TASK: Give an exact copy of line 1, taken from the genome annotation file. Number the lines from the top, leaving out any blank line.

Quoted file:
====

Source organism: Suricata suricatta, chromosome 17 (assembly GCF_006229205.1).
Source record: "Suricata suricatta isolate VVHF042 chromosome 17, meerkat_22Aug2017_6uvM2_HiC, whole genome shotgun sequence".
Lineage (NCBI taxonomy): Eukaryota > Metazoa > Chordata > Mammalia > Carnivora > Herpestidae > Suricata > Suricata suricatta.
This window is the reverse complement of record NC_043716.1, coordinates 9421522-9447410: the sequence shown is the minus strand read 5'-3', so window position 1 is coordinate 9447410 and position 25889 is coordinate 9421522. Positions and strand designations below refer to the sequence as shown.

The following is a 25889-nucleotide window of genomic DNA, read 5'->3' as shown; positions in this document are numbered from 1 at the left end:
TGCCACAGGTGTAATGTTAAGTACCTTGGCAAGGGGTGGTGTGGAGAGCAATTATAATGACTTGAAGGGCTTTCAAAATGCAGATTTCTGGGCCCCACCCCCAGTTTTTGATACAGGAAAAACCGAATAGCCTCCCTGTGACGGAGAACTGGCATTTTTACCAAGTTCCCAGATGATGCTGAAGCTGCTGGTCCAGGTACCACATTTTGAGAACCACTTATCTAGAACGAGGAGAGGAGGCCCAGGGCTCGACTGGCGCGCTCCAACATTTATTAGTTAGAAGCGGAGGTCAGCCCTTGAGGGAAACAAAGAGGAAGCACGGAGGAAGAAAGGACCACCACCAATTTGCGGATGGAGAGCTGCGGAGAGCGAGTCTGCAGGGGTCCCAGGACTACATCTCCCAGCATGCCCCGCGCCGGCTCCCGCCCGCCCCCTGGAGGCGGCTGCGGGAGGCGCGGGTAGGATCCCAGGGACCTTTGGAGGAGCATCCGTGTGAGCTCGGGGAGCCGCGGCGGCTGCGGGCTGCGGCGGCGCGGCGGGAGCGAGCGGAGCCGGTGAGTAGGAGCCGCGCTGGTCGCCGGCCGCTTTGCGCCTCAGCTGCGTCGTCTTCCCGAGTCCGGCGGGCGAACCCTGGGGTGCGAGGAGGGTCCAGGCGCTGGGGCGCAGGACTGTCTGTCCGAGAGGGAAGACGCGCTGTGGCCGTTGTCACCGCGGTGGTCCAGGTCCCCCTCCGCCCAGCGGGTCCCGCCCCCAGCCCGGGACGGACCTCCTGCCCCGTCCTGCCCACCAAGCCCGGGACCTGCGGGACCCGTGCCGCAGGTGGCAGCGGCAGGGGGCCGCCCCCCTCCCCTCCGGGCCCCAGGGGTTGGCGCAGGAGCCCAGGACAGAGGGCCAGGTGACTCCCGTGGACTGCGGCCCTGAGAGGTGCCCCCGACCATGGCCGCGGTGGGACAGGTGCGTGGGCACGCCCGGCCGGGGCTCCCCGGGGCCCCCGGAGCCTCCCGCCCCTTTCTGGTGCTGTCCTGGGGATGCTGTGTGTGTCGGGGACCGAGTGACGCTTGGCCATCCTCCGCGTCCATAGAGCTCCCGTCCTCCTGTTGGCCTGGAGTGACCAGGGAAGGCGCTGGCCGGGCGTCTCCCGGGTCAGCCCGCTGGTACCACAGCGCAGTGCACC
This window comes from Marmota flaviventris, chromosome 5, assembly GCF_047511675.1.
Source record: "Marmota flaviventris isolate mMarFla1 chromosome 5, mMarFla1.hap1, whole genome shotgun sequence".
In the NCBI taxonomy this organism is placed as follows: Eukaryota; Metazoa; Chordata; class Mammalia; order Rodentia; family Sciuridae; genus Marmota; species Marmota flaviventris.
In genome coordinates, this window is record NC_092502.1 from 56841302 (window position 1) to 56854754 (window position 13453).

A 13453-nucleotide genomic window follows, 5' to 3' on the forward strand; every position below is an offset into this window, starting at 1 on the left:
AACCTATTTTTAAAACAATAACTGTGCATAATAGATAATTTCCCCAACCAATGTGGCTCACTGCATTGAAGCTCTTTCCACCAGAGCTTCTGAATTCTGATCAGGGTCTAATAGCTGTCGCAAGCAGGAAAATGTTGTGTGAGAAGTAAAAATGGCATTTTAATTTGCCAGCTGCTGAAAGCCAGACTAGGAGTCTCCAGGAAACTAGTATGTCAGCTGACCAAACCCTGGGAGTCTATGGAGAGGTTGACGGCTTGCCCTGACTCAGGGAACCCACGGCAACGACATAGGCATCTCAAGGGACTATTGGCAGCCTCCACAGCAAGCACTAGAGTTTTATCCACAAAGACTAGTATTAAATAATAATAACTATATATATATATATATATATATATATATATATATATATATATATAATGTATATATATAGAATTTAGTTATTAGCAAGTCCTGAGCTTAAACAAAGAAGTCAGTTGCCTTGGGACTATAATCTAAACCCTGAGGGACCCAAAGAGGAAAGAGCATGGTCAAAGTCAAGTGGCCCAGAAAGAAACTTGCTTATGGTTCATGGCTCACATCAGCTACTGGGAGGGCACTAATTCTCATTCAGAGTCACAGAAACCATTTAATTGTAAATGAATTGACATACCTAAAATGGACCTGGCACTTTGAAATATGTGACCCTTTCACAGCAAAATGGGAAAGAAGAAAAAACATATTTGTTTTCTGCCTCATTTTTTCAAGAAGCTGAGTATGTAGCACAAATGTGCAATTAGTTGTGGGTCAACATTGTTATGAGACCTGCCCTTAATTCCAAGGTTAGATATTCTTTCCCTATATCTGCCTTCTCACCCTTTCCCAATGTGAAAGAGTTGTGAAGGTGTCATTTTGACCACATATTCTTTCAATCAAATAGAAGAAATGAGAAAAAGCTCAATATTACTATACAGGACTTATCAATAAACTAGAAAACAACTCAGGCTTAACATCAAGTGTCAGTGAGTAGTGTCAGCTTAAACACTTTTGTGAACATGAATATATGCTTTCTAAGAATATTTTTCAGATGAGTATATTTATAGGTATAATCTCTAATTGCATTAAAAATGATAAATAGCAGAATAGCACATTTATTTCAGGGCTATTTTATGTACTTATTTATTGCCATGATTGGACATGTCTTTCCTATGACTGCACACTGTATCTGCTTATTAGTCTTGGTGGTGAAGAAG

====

Source organism: Suricata suricatta, chromosome 17 (assembly GCF_006229205.1).